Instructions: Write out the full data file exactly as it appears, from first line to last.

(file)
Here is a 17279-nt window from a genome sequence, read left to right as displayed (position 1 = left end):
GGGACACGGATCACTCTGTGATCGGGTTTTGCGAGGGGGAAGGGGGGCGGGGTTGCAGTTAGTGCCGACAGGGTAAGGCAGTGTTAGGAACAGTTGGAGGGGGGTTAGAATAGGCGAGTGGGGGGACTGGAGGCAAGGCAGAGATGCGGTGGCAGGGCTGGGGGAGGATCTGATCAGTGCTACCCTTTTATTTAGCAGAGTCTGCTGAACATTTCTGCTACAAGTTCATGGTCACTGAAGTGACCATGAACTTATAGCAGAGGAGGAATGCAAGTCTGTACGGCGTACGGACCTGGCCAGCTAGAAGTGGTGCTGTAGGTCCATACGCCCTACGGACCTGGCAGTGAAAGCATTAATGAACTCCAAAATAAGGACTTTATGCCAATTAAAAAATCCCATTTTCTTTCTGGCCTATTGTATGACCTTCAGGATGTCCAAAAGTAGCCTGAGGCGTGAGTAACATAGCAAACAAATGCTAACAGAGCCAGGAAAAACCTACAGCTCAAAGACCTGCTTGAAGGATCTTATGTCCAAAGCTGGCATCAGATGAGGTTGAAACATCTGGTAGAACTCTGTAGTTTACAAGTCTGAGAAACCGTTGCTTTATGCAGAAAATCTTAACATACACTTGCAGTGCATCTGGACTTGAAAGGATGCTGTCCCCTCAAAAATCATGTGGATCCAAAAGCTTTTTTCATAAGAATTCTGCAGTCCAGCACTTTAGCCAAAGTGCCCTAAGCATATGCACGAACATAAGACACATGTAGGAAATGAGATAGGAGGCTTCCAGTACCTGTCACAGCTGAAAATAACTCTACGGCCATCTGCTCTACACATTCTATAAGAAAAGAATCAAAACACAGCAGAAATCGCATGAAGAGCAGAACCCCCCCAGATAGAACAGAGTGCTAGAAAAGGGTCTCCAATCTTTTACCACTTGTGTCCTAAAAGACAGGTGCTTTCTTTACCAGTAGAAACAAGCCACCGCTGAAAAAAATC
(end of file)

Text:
Here is a 17279-nt window from a genome sequence, read left to right as displayed (position 1 = left end):
GGGACACGGATCACTCTGTGATCGGGTTTTGCGAGGGGGAAGGGGGGCGGGGTTGCAGTTAGTGCCGACAGGGTAAGGCAGTGTTAGGAACAGTTGGAGGGGGGTTAGAATAGGCGAGTGGGGGGACTGGAGGCAAGGCAGAGATGCGGTGGCAGGGCTGGGGGAGGATCTGATCAGTGCTACCCTTTTATTTAGCAGAGTCTGCTGAACATTTCTGCTACAAGTTCATGGTCACTGAAGTGACCATGAACTTATAGCAGAGGAGGAATGCAAGTCTGTACGGCGTACGGACCTGGCCAGCTAGAAGTGGTGCTGTAGGTCCATACGCCCTACGGACCTGGCAGTGAAAGCATTAATGAACTCCAAAATAAGGACTTTATGCCAATTAAAAAATCCCATTTTCTTTCTGGCCTATTGTATGACCTTCAGGATGTCCAAAAGTAGCCTGAGGCGTGAGTAACATAGCAAACAAATGCTAACAGAGCCAGGAAAAACCTACAGCTCAAAGACCTGCTTGAAGGATCTTATGTCCAAAGCTGGCATCAGATGAGGTTGAAACATCTGGTAGAACTCTGTAGTTTACAAGTCTGAGAAACCGTTGCTTTATGCAGAAAATCTTAACATACACTTGCAGTGCATCTGGACTTGAAAGGATGCTGTCCCCTCAAAAATCATGTGGATCCAAAAGCTTTTTTCATAAGAATTCTGCAGTCCAGCACTTTAGCCAAAGTGCCCTAAGCATATGCACGAACATAAGACACATGTAGGAAATGAGATAGGAGGCTTCCAGTACCTGTCACAGCTGAAAATAACTCTACGGCCATCTGCTCTACACATTCTATAAGAAAAGAATCAAAACACAGCAGAAATCGCATGAAGAGCAGAACCCCCCCAGATAGAACAGAGTGCTAGAAAAGGGTCTCCAATCTTTTACCACTTGTGTCCTAAAAGACAGGTGCTTTCTTTACCAGTAGAAACAAGCCACCGCTGAAAAAAATC